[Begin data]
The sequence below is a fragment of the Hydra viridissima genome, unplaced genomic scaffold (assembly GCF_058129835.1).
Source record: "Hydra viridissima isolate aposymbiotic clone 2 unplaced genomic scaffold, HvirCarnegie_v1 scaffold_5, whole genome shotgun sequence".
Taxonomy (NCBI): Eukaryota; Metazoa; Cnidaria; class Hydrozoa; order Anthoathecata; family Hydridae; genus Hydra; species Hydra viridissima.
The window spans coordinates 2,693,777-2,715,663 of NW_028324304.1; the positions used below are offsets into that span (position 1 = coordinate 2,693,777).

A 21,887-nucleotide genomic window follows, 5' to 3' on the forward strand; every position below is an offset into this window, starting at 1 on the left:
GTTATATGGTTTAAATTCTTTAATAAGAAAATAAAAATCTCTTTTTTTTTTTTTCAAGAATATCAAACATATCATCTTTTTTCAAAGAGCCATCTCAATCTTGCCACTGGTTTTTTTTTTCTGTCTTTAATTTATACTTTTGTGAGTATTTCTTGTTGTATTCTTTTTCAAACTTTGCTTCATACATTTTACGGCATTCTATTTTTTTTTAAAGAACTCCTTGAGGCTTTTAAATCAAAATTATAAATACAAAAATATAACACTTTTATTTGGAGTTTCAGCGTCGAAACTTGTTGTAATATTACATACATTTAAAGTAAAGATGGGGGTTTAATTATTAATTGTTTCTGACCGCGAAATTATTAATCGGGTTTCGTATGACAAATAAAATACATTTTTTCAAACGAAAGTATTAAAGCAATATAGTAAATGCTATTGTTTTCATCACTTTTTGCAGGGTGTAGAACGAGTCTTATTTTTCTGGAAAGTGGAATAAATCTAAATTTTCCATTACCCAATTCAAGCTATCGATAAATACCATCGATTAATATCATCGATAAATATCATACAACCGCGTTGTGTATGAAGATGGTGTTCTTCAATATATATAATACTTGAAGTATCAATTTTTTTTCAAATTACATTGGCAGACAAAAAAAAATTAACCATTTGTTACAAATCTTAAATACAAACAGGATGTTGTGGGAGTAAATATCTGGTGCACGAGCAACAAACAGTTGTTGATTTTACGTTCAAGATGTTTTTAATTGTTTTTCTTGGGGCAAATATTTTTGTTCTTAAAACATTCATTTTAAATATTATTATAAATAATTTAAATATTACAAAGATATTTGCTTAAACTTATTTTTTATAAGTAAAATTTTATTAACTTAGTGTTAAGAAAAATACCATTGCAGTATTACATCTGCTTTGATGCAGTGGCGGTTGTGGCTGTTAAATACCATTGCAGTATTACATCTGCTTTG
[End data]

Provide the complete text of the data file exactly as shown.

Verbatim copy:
The sequence below is a fragment of the Hydra viridissima genome, unplaced genomic scaffold (assembly GCF_058129835.1).
Source record: "Hydra viridissima isolate aposymbiotic clone 2 unplaced genomic scaffold, HvirCarnegie_v1 scaffold_5, whole genome shotgun sequence".
Taxonomy (NCBI): Eukaryota; Metazoa; Cnidaria; class Hydrozoa; order Anthoathecata; family Hydridae; genus Hydra; species Hydra viridissima.
The window spans coordinates 2,693,777-2,715,663 of NW_028324304.1; the positions used below are offsets into that span (position 1 = coordinate 2,693,777).

A 21,887-nucleotide genomic window follows, 5' to 3' on the forward strand; every position below is an offset into this window, starting at 1 on the left:
GTTATATGGTTTAAATTCTTTAATAAGAAAATAAAAATCTCTTTTTTTTTTTTTCAAGAATATCAAACATATCATCTTTTTTCAAAGAGCCATCTCAATCTTGCCACTGGTTTTTTTTTTCTGTCTTTAATTTATACTTTTGTGAGTATTTCTTGTTGTATTCTTTTTCAAACTTTGCTTCATACATTTTACGGCATTCTATTTTTTTTTAAAGAACTCCTTGAGGCTTTTAAATCAAAATTATAAATACAAAAATATAACACTTTTATTTGGAGTTTCAGCGTCGAAACTTGTTGTAATATTACATACATTTAAAGTAAAGATGGGGGTTTAATTATTAATTGTTTCTGACCGCGAAATTATTAATCGGGTTTCGTATGACAAATAAAATACATTTTTTCAAACGAAAGTATTAAAGCAATATAGTAAATGCTATTGTTTTCATCACTTTTTGCAGGGTGTAGAACGAGTCTTATTTTTCTGGAAAGTGGAATAAATCTAAATTTTCCATTACCCAATTCAAGCTATCGATAAATACCATCGATTAATATCATCGATAAATATCATACAACCGCGTTGTGTATGAAGATGGTGTTCTTCAATATATATAATACTTGAAGTATCAATTTTTTTTCAAATTACATTGGCAGACAAAAAAAAATTAACCATTTGTTACAAATCTTAAATACAAACAGGATGTTGTGGGAGTAAATATCTGGTGCACGAGCAACAAACAGTTGTTGATTTTACGTTCAAGATGTTTTTAATTGTTTTTCTTGGGGCAAATATTTTTGTTCTTAAAACATTCATTTTAAATATTATTATAAATAATTTAAATATTACAAAGATATTTGCTTAAACTTATTTTTTATAAGTAAAATTTTATTAACTTAGTGTTAAGAAAAATACCATTGCAGTATTACATCTGCTTTGATGCAGTGGCGGTTGTGGCTGTTAAATACCATTGCAGTATTACATCTGCTTTG